For quite a few years now I have found myself in front of a class of MBA students at a number of different institutions giving […]
For quite a few years now I have found myself in front of a class of MBA students at a number of different institutions giving a talk on climate change and the energy transition. Each has their own take on how to tackle the subject. Some leave it up to me but at Harvard University the talk was entitled ‘The Future of Fossil Fuels in the Energy System’ and the session included a presentation from a well placed analyst in the finance sector. One common feature is the high level of interest in the class and the diverse and sometimes difficult range of questions that come my way. As such, the sessions are always enjoyable and something of a highlight of my job.
But another common feature is that my lecture was typically part of a module within the course that is optional and as such often populated by students who may have worked in the energy industry or have a close association with it. At least until recently, I didn’t get the impression that the bulk of the students saw energy and climate as pivotal to their future business success. But that appears to be changing.
In my experience, one of the leading business schools in promoting the climate issue as a much more important component of an MBA course is Tuck School of Business at Dartmouth College in Hanover, New Hampshire. I am particularly fortunate to have spoken there in person a few times, although more recently it has been a Zoom experience for the students. Professor Anant K. Sundaram leads in this area for Tuck and he and Robert Hansen are to be commended for elevating the subject further, with the publication in January of The Handbook of Business and Climate Change.
The Handbook is a weighty document, some 560 pages long, and covers a swathe of subjects from decarbonising electricity and managing aviation to carbon pricing, green bonds and ESG investing – to name but a few of the many subjects. Sundaram and Hansen haven’t written the book in entirety themselves, but instead sought out numerous authors to write the various chapters. I was honoured when Professor Sundaram asked me to write one of the opening chapters, helping set the scene for the book.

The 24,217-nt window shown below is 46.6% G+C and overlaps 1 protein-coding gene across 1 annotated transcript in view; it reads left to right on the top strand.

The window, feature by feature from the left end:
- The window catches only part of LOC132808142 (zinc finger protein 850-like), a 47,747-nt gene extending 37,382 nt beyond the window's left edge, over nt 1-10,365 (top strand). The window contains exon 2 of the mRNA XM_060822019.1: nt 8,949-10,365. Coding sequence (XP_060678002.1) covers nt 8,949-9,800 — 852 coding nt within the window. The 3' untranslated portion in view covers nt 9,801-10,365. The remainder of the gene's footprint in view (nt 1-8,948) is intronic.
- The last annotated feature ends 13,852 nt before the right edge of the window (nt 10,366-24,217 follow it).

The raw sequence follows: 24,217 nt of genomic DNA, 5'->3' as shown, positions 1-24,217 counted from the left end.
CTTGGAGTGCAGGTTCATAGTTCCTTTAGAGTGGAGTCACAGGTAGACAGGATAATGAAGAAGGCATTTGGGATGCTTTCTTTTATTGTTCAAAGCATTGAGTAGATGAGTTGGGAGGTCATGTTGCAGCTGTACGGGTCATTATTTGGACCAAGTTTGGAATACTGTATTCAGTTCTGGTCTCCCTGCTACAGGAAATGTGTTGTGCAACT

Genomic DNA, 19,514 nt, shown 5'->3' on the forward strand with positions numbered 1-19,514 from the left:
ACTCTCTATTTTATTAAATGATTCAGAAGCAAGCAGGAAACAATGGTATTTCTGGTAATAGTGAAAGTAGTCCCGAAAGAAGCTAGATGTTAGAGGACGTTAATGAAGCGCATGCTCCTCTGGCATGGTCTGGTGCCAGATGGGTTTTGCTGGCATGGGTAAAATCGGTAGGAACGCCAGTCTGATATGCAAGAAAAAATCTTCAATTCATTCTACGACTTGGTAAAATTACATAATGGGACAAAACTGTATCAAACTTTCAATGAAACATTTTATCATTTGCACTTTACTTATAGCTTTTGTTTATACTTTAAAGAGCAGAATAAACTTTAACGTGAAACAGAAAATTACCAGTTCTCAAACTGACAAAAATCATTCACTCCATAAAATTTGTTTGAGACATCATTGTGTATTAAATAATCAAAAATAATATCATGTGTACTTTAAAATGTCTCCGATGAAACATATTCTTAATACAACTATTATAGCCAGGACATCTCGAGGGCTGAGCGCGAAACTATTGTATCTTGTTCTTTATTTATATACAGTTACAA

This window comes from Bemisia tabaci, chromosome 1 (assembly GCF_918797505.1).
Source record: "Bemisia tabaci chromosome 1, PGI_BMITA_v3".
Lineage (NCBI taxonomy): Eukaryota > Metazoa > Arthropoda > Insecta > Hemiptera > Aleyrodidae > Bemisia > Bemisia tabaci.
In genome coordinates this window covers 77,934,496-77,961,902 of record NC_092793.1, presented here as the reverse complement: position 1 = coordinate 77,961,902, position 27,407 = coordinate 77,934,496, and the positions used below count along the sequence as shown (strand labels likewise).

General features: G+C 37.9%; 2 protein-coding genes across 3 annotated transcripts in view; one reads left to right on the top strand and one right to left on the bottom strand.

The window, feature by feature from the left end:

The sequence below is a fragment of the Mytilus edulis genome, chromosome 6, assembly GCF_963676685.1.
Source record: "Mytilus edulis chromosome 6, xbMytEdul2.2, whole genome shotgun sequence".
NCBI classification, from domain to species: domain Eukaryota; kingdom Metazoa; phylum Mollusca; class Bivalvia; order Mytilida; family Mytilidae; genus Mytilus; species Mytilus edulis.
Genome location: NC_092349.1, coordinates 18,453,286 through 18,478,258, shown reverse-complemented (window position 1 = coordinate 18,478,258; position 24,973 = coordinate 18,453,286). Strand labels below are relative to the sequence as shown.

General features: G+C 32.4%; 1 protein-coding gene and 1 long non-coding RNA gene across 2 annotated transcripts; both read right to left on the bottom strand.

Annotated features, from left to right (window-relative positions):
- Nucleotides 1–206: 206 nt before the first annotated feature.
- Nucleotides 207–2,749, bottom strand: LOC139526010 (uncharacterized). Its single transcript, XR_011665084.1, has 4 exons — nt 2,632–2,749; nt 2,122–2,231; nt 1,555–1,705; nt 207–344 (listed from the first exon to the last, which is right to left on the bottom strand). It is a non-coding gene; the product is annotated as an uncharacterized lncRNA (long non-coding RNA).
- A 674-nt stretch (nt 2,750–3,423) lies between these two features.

After some thought, I decided to call the chapter ‘The End of Combustion?’, perhaps to challenge the orthodoxy that is emerging around the future role of fossil fuels throughout society. In the chapter I explore the transition pathways that have appeared in recent years and where they may be taking us and the extent to which fossil fuel use might end by 2050. Regular readers of this blog may notice a few extracts from my posts or should at least recognise some regular themes. Perhaps not surprisingly the chapter raises the issue of natural and engineered carbon sinks and the many challenges society faces in creating a vast industry that few seem to actually want yet many recognise we desperately need.
This may not be a book for everyone and as a university textbook it’s unlikely to appear on the New York Times Best Seller list, but as an aide for business school students it should prove invaluable. Accelerating the energy transition will require all of the skills that a good business school seeks to impart on its students and all of the talented people that graduate as well. ‘Energy and climate change’ is no longer an optional module for the interested, but an essential part of a business background. There isn’t a company in the world that doesn’t use energy in one form or another and there’s unlikely to be a company that isn’t impacted by the transition or climate change or both.
Thanks to Tuck and Dartmouth for leading the way. And in case you missed it above, here is the link to the handbook and here is a Chapter 1 teaser link along with the detailed contents.